The acting in Inglourious Basterds is nothing short of amazing. Brad Pitt’s character is not one that will earn any awards, but Pitt does  what the role calls for. Although the women, Melanie Laurent and Diane Kruger, never actually meet each other, their energy somehow manages to feed off of one another. From scene to scene you are inspired by these women’s performances. The only dull performance is Eli Roth. Sure, he looks tough, but it seems that is the only thing he was put in the movie to do. His lack of dialogue makes “the bear Jew” (Roth’s character) awkward and out of place. Limited dialogue has worked in some films (ex: The Driver in Drive), but “the bear jew” is not one of those characters. I made sure that I saved the best performance for last, now everyone please bow down to Mr. Christoph Waltz. While he is yet to prove that he can be a successful actor outside of Tarantino projects (Inglourious Basterds and Django Unchained), he sure is good when he’s with Quentin. His performance  in Inglourious Basterds is capturing, and nothing short of amazing. His performance in this film as well as his performance in Django Unchained are both worthy of the Oscars that they received.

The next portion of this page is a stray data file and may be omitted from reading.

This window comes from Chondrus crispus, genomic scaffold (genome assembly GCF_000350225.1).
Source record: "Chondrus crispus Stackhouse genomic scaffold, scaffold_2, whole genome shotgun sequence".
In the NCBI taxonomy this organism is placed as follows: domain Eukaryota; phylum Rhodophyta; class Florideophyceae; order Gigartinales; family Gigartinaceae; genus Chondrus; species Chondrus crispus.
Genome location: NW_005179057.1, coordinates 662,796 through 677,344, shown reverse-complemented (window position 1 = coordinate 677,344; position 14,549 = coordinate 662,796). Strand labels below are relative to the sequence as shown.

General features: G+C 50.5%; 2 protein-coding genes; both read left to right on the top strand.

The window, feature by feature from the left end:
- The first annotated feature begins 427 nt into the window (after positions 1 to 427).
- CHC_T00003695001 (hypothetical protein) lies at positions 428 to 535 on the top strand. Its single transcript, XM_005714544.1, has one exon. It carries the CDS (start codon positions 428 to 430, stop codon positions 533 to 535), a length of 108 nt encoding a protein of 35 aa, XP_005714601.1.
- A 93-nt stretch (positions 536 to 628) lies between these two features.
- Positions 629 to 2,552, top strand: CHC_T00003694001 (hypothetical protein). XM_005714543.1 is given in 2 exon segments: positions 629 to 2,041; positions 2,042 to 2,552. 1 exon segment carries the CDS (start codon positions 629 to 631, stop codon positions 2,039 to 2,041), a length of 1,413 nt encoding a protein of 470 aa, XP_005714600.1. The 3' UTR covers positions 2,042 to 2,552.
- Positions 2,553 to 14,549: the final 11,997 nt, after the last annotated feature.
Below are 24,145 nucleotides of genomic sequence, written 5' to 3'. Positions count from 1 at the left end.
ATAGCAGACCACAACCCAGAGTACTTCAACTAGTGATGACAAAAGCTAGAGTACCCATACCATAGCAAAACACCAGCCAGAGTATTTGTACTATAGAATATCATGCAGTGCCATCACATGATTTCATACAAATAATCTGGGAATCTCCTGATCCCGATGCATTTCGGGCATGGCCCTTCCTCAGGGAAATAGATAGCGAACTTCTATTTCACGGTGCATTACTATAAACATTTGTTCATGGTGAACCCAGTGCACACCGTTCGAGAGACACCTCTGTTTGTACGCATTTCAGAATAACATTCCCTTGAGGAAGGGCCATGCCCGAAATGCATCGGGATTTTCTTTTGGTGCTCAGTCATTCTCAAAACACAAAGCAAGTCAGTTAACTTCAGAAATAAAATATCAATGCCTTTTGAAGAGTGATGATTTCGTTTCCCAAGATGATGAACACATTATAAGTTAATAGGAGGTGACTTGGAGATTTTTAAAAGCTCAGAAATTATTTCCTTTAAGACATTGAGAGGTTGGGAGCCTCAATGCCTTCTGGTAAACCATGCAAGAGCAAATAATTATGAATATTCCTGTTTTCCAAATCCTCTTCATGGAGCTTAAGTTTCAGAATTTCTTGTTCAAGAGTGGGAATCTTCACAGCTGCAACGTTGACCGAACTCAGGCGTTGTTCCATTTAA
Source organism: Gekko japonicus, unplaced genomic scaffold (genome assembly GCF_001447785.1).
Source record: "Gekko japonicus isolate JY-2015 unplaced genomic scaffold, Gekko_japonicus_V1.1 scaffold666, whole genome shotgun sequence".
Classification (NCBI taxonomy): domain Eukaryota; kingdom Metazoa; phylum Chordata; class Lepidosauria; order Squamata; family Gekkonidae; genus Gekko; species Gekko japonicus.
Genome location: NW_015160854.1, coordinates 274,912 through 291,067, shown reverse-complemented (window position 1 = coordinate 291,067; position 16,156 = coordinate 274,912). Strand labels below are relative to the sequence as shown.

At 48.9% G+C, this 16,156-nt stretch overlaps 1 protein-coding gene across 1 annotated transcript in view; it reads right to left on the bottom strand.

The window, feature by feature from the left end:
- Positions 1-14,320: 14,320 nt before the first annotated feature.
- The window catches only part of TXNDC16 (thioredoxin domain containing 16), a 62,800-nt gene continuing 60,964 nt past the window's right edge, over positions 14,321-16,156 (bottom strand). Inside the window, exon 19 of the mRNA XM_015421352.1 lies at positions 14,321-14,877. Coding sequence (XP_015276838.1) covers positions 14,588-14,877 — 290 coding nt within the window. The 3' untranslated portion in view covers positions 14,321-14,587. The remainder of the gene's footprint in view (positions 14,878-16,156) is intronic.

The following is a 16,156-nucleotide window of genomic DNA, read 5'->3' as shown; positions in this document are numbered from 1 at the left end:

Overall, Quentin Tarantino managed to exceed expectations (even for him) with this timeless, instant classic. The viewer will find  scenes that play over and over again in their head. Inglourious Basterds is a film that all Tarantino fans must see or anyone that just wants to see Nazi’s get their asses kicked. I’m tempted to say that Tarantino has done it again, but I don’t think anyone has ever done or ever will do anything like Inglourious Basterds. A film this audacious will never win best picture, but Inglourious Basterds is more deserving than any other film released in 2009.

IMDb: 8.3/100 (#108 on the top 250)

Rotten Tomatoes: 88/100

Metacritic: 69/100